This week we venture into the slightly disturbing yet engaging mind of Stanley Kubrick, with his first independent film,
Starring James Mason, Shelly Winters, Peter Sellers and Sue Lyon.
For those of you who don’t know the original story of Lolita, it was a book about a middle-aged man who fell in love with a sexually active 12 year old girl. The censors insisted on making the movie slightly less creepy by increasing the girl’s age to 14…and Kubrick took off with it.
Kubrick scrapped much of the book (and a screenplay written by the book’s author) to make his own brand of dark comedy, a movie fun and disturbing at the same time. He masterfully turns each scene, making the viewer sympathize with Professor Humbert (Mason) just long enough to then realize he is basically a starstruck pedophile. By the end of the flick you don’t know what’s right, what’s wrong, or how to feel. It’s a groovy scene, man.
Consider this flick, which goes pretty far in suggesting Professor Humbert is sleeping with Lolita, was released in 1962. This was the same era when absolutely zero cursing, nudity or realistic gore was allowed in American movies. This was the era when Rock ‘n’ Roll music was still considered “devil music” and Chuck Berry was in jail for transporting an underage girl across state lines.
The plot is simple…Humbert, a British literature professor, takes up residence in a quaint New Hampshire house run by Charlotte Haze (Winters). At first he doesn’t want to take the room…until he sees Charlotte’s daughter, Lolita. We assume he probably doesn’t realize at first how young she is, considering she looks like she’s about 20 and acts as sleazily flirtatious as an experienced stripper. This sets up the audience to accept the blooming relationship, at least on some level, as one of a guy in his 40s with a chick in her 20s (perfectly acceptable, right?). Then Kubrick slams us over the head with scenes that very definitely show us her true age, and our brains go swimming with idea of a grown man cheating on his wife with his 14 year old stepdaughter. In a sort of a dark, funny way, of course. Eh, yeah.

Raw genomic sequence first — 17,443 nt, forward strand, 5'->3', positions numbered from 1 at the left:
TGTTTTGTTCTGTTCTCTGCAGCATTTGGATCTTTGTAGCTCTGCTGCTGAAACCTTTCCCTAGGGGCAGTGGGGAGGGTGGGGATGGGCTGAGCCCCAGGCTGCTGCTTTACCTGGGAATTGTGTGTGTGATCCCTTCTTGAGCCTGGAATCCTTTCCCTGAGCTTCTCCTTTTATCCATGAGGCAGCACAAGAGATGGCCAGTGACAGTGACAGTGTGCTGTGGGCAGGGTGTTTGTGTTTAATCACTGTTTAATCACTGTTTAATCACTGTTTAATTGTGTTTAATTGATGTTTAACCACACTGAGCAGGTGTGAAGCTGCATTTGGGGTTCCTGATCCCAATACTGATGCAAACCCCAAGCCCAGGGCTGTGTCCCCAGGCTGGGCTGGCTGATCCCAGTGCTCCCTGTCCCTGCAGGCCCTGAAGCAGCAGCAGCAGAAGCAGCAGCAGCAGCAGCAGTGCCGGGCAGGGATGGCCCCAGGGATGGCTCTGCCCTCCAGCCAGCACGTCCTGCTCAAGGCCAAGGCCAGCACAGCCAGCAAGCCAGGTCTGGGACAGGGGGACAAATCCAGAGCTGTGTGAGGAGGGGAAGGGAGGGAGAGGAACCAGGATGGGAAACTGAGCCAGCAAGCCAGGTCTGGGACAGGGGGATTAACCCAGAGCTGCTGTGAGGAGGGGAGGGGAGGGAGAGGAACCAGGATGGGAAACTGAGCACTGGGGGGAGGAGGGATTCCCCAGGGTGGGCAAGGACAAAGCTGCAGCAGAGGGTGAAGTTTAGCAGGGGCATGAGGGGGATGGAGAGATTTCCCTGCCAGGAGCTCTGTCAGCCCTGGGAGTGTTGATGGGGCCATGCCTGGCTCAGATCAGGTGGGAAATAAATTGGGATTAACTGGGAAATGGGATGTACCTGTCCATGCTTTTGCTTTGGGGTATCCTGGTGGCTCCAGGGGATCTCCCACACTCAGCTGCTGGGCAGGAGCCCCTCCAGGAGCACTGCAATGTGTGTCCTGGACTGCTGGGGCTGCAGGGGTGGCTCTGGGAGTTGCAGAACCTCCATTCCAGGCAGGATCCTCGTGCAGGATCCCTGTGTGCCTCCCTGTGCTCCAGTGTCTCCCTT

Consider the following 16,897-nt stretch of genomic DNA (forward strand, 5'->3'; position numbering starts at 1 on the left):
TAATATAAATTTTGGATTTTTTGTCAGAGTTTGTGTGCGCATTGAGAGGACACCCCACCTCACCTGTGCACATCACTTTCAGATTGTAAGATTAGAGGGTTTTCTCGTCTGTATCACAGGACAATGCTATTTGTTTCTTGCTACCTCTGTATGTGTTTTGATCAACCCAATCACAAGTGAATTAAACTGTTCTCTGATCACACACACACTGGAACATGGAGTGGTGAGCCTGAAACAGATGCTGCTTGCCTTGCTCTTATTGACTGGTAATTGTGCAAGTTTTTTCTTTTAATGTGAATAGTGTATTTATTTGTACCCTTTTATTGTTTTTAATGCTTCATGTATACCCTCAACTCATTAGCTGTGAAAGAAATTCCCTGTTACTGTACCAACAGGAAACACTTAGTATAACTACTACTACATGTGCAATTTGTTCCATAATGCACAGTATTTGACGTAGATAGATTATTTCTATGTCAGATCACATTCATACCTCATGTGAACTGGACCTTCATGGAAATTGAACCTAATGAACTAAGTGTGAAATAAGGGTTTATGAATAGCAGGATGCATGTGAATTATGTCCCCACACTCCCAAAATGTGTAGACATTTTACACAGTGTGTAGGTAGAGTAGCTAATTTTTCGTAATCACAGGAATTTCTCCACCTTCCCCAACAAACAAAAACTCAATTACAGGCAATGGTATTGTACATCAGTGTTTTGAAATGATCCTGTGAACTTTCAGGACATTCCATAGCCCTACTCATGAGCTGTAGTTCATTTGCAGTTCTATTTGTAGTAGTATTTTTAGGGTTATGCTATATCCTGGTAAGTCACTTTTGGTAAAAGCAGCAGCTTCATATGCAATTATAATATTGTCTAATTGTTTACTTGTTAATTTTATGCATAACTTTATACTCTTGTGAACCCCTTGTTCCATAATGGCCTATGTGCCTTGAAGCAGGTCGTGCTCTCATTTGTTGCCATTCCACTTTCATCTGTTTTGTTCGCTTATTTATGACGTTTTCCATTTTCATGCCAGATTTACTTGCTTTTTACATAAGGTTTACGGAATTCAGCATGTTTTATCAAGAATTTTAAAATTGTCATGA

The movie moves from a sordid fantasy to a sordid affair, to a journey across America for the stepfather and stepdaughter on the run from themselves and others. I won’t give anymore than that away, you’ll have to watch the flick for yourself to get the details.
Keep in mind this movie was made under the probing eyes of strict mid-century censors. It’s almost unbelievable that the flick passed ANY censorship, considering its context. I suppose calling it a “dark comedy” helped, but even with Peter Sellers in the movie you won’t find too many “laugh out loud” moments. It’s more like “it’s funny because it’s so far out and so damned uncomfortable”, IMHO.
You also won’t find as much symbolism in the movie as you will in later Kubrick films. There is some, no doubt, but I’m guessing he was having a hard enough time getting the movie made without getting arrested without having to figure out two hours of symbolism.
Trivia: Carry Grant turned down the Humbert role “in indignation”. Haley Mills turned down the roll of Lolita…probably under the direction of Walt Disney. Over 800 girls auditioned for the roll of Lolita…proving that plenty of young actresses and their stage Moms were A-OK with this controversial role.
Food & Booze: Just booze. The hard stuff. You’ll need it watching this flick.
Sue Lyon: Went on to make a few more movies, including Night of the Iguana in 1964 and Tony Rome in 1967. Her last movie was Alligator (yes, the one with the giant alligator in the sewers) in 1980 where she had a small part as a newswomen. She retired after that and, at the time of this posting, she’s 66 years old. Yep.
Here’s the Mod Movie Trailer for Lolita:
-Tiki Chris reporting from a seedy motel where the clerk doesn’t check ID, for Tiki Lounge Talk